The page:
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Friday, January 15, 2021
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Arts + Culture Art Artist Tim Presley rediscovers spark robbed by addiction in...

Artist Tim Presley rediscovers spark robbed by addiction in new book

“It was most cliché thing," says the visual artist of his journey into chemical dependence. New book 'Under the Banner of Concern' establishes his return to the light.

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These painted figures that fill the pages of Tim Presley’s new book Under the Banner of Concern seem to know your secrets. No matter what bizarre and erotic contortions they’ve twisted themselves into, they always seem to stare straight into your soul with dark, squinting eyes. It’s easy to think of the Mona Lisa’s calm, knowing smile—or perhaps the Yoruba aesthetic principle of itutu, as translated through Picasso’s demoiselles. But more often than not, they suggest Greek and Roman gods, engaged in their endless sexual and martial machinations.

“I’ve always been a fan of Greek mythology,” Presley tells 48 Hills. “It was the only thing I got an A in in school.”

The title from the White Fence leader and psych-rock perennial was released by the publishing arm of New York’s Mexican Summer label on August 25. Compiled from material produced between 2015 and 2019, when Presley returned to his native Bay Area from L.A. to kick an opioid addiction, Under the Banner of Concern is comprised of paintings, poems, and scraps of cryptic writing—mostly in black-and-white, save for a few pages where Presley’s art blossoms unexpectedly into color.

Photo courtesy of Anthology Editions

None of these are new pursuits for Presley. He’s always written poetry “as a branch off writing lyrics,” and before finding acclaim as a musician, he studied painting and printmaking at San Francisco Art Institute.

“I never had a focus, though,” says Presley. “I always was so jealous of the people at the Art Institute because they all seemed to know what they were doing. There were kids making 20 grand off a painting—it was like, ‘Oh my God, what the fuck?’”

During this time, Presley had his first, secondhand experience with opioids: watching a roommate die of a heroin overdose.

“I was gearing up getting ready to go to work,” Presley recalls. “And one of [my roommate’s] friends came in and told me, and I went into this strange human instinct thing, calling the police, you know, taking care of the situation. But it was just so horrifying. He was wearing a shirt he’d borrowed from me.”

In 2003, Presley moved to LA, where his music career began to take off in earnest. He founded the band Darker My Love in 2004 and spent a brief stint in the Fall, during which he was one of the few band members their notoriously cantankerous leader Mark E. Smith could abide. After playing on their 2007 album Reformation Post TLC, he began recording as White Fence in 2008—the same year his father died.

Presley’s not sure whether or not this event was the tipping point, but it marked the period when he began seriously abusing drugs.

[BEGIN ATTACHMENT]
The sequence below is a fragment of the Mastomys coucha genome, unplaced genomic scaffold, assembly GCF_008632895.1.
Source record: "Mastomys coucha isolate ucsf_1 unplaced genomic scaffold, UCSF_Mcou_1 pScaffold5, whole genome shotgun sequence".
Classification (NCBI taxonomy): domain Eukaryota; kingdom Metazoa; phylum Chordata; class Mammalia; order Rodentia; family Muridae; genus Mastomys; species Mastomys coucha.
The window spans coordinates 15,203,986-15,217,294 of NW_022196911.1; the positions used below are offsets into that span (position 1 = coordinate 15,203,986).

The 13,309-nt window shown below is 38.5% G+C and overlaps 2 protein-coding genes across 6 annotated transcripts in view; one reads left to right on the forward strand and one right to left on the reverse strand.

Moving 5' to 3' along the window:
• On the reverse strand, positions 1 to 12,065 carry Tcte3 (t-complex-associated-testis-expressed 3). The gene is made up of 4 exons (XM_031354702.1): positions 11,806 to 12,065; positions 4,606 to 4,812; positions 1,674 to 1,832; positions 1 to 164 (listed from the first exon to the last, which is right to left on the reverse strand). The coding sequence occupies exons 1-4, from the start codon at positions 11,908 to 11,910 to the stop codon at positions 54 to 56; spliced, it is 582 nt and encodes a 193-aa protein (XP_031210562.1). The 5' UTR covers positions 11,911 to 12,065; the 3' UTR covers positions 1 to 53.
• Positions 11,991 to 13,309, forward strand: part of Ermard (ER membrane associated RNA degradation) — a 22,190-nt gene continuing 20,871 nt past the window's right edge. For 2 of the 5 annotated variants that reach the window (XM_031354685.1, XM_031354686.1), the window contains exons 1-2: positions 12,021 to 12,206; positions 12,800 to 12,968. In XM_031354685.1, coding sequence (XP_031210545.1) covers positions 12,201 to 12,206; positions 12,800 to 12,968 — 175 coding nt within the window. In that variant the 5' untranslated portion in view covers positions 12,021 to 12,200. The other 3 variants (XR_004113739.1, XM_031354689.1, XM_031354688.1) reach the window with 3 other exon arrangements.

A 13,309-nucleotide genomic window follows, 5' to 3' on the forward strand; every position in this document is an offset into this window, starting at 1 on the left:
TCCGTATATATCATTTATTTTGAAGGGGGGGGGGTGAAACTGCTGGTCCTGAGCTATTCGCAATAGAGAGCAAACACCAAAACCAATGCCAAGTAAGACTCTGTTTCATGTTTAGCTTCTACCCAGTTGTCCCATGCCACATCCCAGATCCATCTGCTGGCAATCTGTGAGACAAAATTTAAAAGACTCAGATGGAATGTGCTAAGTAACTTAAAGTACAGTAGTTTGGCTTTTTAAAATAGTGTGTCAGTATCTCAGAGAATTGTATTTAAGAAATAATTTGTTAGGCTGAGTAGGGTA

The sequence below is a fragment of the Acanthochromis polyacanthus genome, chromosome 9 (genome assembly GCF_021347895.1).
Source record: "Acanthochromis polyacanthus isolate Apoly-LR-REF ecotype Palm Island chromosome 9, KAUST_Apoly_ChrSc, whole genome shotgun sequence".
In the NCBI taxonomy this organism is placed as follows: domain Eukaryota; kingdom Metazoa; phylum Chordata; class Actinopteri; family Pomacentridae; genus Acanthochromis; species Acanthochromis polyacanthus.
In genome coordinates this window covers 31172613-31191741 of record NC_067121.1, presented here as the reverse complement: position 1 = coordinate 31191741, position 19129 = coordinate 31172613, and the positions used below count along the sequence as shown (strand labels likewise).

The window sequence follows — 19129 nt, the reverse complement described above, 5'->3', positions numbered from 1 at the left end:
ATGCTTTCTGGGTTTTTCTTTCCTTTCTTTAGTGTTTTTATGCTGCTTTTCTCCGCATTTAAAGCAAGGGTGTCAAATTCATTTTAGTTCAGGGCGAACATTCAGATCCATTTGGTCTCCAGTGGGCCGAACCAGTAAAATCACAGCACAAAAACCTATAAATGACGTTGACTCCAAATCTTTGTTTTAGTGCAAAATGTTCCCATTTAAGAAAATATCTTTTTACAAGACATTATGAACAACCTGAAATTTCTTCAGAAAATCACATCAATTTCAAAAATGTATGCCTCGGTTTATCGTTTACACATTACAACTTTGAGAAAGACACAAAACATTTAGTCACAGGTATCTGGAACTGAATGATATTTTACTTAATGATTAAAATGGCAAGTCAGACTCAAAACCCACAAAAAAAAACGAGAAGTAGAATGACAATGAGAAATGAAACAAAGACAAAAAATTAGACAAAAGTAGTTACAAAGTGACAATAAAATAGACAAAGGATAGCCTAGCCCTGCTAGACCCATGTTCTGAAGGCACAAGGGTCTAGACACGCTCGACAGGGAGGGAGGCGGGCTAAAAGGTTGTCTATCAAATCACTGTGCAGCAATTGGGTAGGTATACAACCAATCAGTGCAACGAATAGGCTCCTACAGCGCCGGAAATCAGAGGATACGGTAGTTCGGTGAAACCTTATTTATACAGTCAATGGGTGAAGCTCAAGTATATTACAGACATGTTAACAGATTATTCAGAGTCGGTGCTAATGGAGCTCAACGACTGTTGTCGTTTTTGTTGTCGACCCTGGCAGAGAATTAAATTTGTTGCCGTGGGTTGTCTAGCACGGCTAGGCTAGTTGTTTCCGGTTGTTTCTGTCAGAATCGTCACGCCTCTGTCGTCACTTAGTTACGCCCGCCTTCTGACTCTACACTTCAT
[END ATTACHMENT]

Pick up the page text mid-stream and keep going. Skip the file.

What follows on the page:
“It was the most cliché thing where I started smoking weed every day,” he says. “And then if I couldn’t sleep, I’d take Valium or Xanax. Then I got Vicodin and it just kind of steamrolled into Norco, Oxy. It was your typical fucking drug story.”

Some of the references on Under the Banner of Concern would be unlikely to resonate with someone who hasn’t experienced opioid addiction—for instance, the codeword “Valerie,” for Valium.

“I felt I was living in an action movie,” he says of this time. “I couldn’t stop moving. I had to go out and score, and it was like Grand Theft fucking Auto. And then there would be peace when I finally did score.”

In 2015, Presley checked into a rehab center in San Francisco, staying with his mother in San Mateo. After a half-decade as one of the most prolific figures in West Coast psychedelia, Presley suddenly found he couldn’t make music.

“I felt like I had lost like a superpower, like Spider-Man in a Marvel movie,” he says. “And I just felt worthless. Because if I’m not making music, then what the fuck am I doing?”

Photo courtesy of Anthology Editions

Almost before he knew what was happening, he started painting those contorted, elongated figures, filling the margins of his tableaux with scrawlings—some cryptic, others alarmingly specific, like “Ocean & Geneva,” the San Francisco crossroads where he lived when his roommate overdosed.

He didn’t expect anyone to care much about them; it was more of a therapeutic exercise than anything else. But after looking around his room and realizing how much he’d produced, he decided to take it seriously.

Under the Banner of Concern first manifested as a solo exhibition at galleries in Chicago and Los Angeles in 2019. A zine under the name was published by LA venue The Pit, and once Presley added various poems he’d written during that time, the book began to take on its final form.

Presley also released his first White Fence album in five years in 2019, I Have to Feed Larry’s Hawk. Its title refers to “feeding a beast,” like addiction, and its cover is adorned with the same prescription symbol that can be found scrawled throughout Under the Banner of Concern.

“I started to get my self-confidence back, and then I was able to write music again and play guitar and do all these things,” Presley says. “It was doing the paintings that got me better, I guess. It just gave me my confidence back and helped me learn how to live without drugs.”

Daniel Bromfield
Daniel Bromfield is a San Francisco native and arts journalist whose work has appeared in the Bay Guardian, San Francisco Magazine, Resident Advisor, and various music sites. He ran the SF Rebirth blog, documenting all-ages shows in the Bay Area, from 2010 to 2013. His work can be found at danielbromfield.com
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